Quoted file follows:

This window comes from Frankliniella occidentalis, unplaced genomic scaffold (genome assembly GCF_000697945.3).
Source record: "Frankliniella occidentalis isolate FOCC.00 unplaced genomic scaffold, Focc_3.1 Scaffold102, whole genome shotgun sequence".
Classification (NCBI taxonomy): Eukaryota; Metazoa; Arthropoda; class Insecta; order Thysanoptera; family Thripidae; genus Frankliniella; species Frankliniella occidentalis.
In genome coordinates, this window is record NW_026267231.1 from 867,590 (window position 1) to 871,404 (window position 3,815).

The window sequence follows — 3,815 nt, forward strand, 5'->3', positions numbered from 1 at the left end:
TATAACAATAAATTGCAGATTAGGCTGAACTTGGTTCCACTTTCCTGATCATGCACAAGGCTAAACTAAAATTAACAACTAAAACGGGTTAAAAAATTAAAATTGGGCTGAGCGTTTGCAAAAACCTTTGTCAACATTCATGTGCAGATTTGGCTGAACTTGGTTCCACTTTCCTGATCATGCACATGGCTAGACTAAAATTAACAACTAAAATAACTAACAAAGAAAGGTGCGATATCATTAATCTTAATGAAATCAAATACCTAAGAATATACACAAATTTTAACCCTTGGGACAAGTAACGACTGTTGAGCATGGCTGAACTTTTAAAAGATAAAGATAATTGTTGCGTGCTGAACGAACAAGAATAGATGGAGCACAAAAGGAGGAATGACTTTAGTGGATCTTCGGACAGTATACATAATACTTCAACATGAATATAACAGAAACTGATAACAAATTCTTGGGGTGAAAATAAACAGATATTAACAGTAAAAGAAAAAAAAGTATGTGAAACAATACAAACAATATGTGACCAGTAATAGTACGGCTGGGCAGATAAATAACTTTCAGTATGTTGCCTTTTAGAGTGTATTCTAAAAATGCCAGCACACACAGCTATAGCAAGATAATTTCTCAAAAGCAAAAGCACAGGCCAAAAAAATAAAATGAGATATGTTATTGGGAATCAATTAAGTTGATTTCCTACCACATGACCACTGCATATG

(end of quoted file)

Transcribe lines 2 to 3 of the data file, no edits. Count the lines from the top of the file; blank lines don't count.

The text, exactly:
Source record: "Frankliniella occidentalis isolate FOCC.00 unplaced genomic scaffold, Focc_3.1 Scaffold102, whole genome shotgun sequence".
Classification (NCBI taxonomy): Eukaryota; Metazoa; Arthropoda; class Insecta; order Thysanoptera; family Thripidae; genus Frankliniella; species Frankliniella occidentalis.